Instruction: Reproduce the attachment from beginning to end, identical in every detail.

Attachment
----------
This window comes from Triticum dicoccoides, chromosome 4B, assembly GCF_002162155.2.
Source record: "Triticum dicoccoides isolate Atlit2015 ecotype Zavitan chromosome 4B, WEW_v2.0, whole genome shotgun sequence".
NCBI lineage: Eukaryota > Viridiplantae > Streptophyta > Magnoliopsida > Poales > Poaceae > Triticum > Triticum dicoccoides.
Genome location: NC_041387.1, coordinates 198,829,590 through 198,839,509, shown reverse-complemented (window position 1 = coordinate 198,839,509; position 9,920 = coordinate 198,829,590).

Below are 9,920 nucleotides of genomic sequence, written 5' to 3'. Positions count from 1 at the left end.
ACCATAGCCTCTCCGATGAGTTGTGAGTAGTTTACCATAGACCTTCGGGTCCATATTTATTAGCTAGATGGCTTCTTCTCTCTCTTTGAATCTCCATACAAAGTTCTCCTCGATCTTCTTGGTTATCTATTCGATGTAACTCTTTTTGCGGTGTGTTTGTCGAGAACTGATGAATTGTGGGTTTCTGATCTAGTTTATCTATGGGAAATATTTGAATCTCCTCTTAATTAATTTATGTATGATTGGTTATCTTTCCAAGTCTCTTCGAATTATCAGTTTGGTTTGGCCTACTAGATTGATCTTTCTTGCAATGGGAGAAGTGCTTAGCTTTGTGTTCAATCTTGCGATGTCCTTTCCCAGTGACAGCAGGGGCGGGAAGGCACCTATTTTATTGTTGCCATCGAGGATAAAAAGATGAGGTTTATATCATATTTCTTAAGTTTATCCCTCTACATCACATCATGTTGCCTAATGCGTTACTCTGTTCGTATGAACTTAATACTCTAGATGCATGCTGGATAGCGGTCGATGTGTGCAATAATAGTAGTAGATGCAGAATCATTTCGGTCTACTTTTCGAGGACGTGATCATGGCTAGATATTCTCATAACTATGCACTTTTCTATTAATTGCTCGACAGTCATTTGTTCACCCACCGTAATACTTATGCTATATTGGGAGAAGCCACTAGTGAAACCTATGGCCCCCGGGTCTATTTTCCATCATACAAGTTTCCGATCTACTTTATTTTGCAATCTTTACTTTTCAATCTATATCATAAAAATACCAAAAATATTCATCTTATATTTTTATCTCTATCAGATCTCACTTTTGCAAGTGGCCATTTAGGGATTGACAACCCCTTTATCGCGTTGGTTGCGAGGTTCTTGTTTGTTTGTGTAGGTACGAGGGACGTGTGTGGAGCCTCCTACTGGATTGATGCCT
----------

This window comes from Triticum dicoccoides, chromosome 4B, assembly GCF_002162155.2.
Source record: "Triticum dicoccoides isolate Atlit2015 ecotype Zavitan chromosome 4B, WEW_v2.0, whole genome shotgun sequence".
NCBI lineage: Eukaryota > Viridiplantae > Streptophyta > Magnoliopsida > Poales > Poaceae > Triticum > Triticum dicoccoides.
Genome location: NC_041387.1, coordinates 198,829,590 through 198,839,509, shown reverse-complemented (window position 1 = coordinate 198,839,509; position 9,920 = coordinate 198,829,590).

Below are 9,920 nucleotides of genomic sequence, written 5' to 3'. Positions count from 1 at the left end.
ACCATAGCCTCTCCGATGAGTTGTGAGTAGTTTACCATAGACCTTCGGGTCCATATTTATTAGCTAGATGGCTTCTTCTCTCTCTTTGAATCTCCATACAAAGTTCTCCTCGATCTTCTTGGTTATCTATTCGATGTAACTCTTTTTGCGGTGTGTTTGTCGAGAACTGATGAATTGTGGGTTTCTGATCTAGTTTATCTATGGGAAATATTTGAATCTCCTCTTAATTAATTTATGTATGATTGGTTATCTTTCCAAGTCTCTTCGAATTATCAGTTTGGTTTGGCCTACTAGATTGATCTTTCTTGCAATGGGAGAAGTGCTTAGCTTTGTGTTCAATCTTGCGATGTCCTTTCCCAGTGACAGCAGGGGCGGGAAGGCACCTATTTTATTGTTGCCATCGAGGATAAAAAGATGAGGTTTATATCATATTTCTTAAGTTTATCCCTCTACATCACATCATGTTGCCTAATGCGTTACTCTGTTCGTATGAACTTAATACTCTAGATGCATGCTGGATAGCGGTCGATGTGTGCAATAATAGTAGTAGATGCAGAATCATTTCGGTCTACTTTTCGAGGACGTGATCATGGCTAGATATTCTCATAACTATGCACTTTTCTATTAATTGCTCGACAGTCATTTGTTCACCCACCGTAATACTTATGCTATATTGGGAGAAGCCACTAGTGAAACCTATGGCCCCCGGGTCTATTTTCCATCATACAAGTTTCCGATCTACTTTATTTTGCAATCTTTACTTTTCAATCTATATCATAAAAATACCAAAAATATTCATCTTATATTTTTATCTCTATCAGATCTCACTTTTGCAAGTGGCCATTTAGGGATTGACAACCCCTTTATCGCGTTGGTTGCGAGGTTCTTGTTTGTTTGTGTAGGTACGAGGGACGTGTGTGGAGCCTCCTACTGGATTGATGCCT